Dr. Weeks’ Comment: This debate does not take in to consideration the convenience and comfort of the patient. Telemedicine can be done safely and with superior benefit to patients. Rather, this debate is about turf war, money and doctors being self-serving. The classic rebuttal to this progressive service is “What can the quality of service be when it’s sight unseen and you have no relationship to the patient?” But let’s be honest; the standard of care in medicine today is exactly THAT! The patient typically sees the harried and distracted doctor for an average of 3 minutes and even more dangerous, in hospitals the patients doesn’t see her or his doctor but instead, sees a stranger called a “hospitalist”, since the primary care doctor is rarely allowed to treat her or his patients in the hospital. This decision will be settled legislatively. Time (once again) to become politically active.
The Texas Medical Board will meet Thursday to consider a 21st-century question: How should the state regulate doctor-patient relationships when they exist only in cyberspace and, in some cases, across state lines?
The meeting follows an intense legal battle between the state and one of its largest telemedicine companies. Three weeks ago, Dallas-based Teladoc won a temporary restraining order against the medical board, which had issued an emergency rule seeking to limit the company’s operations.
It’s the latest in an ongoing debate about the practice of telemedicine, in which doctors make diagnoses, and sometimes write prescriptions, after consulting with patients by phone or on the internet.
“They’ve been having this fight in the background for years now,” said Tara Kepler, a Plano-based expert on telemedicine law who represents telemedicine companies but not Teladoc. “The industry is exploding faster than they can even write the rules.”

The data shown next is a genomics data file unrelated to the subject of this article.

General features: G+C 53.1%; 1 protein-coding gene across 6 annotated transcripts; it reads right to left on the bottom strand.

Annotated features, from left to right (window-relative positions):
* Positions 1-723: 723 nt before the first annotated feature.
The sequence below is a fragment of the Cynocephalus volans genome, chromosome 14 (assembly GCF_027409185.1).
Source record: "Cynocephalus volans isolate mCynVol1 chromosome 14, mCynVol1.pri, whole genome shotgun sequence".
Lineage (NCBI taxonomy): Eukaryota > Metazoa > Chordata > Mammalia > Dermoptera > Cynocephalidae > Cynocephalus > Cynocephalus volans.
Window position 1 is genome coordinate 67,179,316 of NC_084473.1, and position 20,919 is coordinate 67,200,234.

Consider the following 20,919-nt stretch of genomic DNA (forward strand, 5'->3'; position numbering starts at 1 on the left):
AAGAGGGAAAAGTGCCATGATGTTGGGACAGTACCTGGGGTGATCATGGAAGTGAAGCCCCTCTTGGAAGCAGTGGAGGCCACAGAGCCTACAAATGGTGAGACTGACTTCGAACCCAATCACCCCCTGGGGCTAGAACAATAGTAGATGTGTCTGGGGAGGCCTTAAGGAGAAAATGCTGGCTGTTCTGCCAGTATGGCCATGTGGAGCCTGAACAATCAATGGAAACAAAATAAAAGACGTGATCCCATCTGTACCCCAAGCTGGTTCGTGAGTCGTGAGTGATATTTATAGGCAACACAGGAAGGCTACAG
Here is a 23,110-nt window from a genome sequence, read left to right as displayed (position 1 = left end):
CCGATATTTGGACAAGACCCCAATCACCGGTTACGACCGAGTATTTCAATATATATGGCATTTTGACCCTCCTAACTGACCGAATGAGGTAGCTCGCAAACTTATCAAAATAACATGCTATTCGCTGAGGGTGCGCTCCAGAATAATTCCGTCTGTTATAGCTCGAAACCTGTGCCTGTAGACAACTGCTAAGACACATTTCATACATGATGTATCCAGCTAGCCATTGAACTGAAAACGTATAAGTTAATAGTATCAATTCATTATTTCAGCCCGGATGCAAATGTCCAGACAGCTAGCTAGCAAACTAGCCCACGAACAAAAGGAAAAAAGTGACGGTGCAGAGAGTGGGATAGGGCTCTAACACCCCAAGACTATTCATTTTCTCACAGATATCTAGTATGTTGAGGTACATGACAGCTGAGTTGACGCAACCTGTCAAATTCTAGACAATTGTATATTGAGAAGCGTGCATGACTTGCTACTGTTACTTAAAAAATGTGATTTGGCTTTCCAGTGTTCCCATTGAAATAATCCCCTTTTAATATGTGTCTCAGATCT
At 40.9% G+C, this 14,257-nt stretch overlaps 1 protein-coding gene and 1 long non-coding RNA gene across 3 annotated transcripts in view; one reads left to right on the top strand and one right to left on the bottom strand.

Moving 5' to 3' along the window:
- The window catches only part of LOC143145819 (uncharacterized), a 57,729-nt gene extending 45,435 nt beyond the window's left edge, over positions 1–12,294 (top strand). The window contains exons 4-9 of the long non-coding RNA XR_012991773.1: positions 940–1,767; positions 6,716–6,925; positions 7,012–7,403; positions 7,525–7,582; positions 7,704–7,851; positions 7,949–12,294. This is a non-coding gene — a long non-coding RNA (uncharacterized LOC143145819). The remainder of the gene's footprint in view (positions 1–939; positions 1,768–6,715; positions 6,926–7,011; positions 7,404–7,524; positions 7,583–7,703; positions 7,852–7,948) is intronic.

The medical board, which licenses and regulates Texas physicians, has been at odds with Teladoc over whether its doctors may prescribe drugs to patients without ever meeting them in person. The board issued an emergency rule on Jan. 16 requiring physicians to have a “face-to-face visit” with patients, a move the board said was necessary to protect public health.
But four days later, a Travis County judge approved a temporary restraining order Teladoc sought to prevent the emergency rule from taking effect, “because no imminent peril to public health, safety or welfare exists,” according to the order.
Now the board is expected to consider whether it should draft a formal version of the rule, emergency or no emergency. Some observers say the debate could prompt lawmakers this session to revisit how broad the medical board’s rule-making authority should be when it comes to the practice of telemedicine.
“This is the way all the states are moving in these types of rules,” Kepler said. “All the medical boards are taking these types of actions. Texas is just a little more bold.”
While the state has been stuck in court with Teladoc, various public programs have made use of the company’s services. The Teacher Retirement System of Texas’ health plans cover Teladoc services, and about 800,000 Texas Medicaid enrollees have access to Teladoc consultations. Much of the service’s popularity comes down to its comparatively low price, CEO Jason Gorevic said.
“There’s no question that it is a lower-cost alternative, especially to going to the emergency room for things that don’t need to be treated in the emergency room,” he said.
But there is little consensus about where services like Teladoc’s fit in the general health care arena. Doctors’ groups, including the Texas Medical Association, say they support telemedicine if it’s “done right.” Often that means using the technology to expand access to care in hard-to-reach places, like rural counties, offshore oil rigs and state prisons ”” underserved areas that also pose little risk of competing with physicians’ practices.
For Russell Thomas, an osteopathic doctor in Eagle Creek and former medical board member, telemedicine allows his small-town patients to confer with faraway specialists. But as a stand-alone practice, he said, telemedicine services pose risks, especially when prescription drugs are involved.
“What can the quality of service be,” he said, “when it’s sight unseen and you have no relationship to the patient?”
Gorevic said his company provides care to people who wouldn’t otherwise engage with the health system. Texas, which lags behind most other states in its ratio of physicians to patients, is a market with “really tremendous demand,” he said.
However the Texas Medical Board chooses to proceed with its telemedicine rules, it will have seismic consequences for the future of the industry.
“Everything happening at the state and federal level matters right now,” said Krista Drobac, executive director of the Alliance for Connected Care, a national telemedicine advocacy group. “What’s happening in Texas is of keen interest to everyone in the telehealth world.”
Disclosure: The Texas Medical Association is a corporate sponsor of The Texas Tribune. A complete list of Tribune donors and sponsors can be viewed here.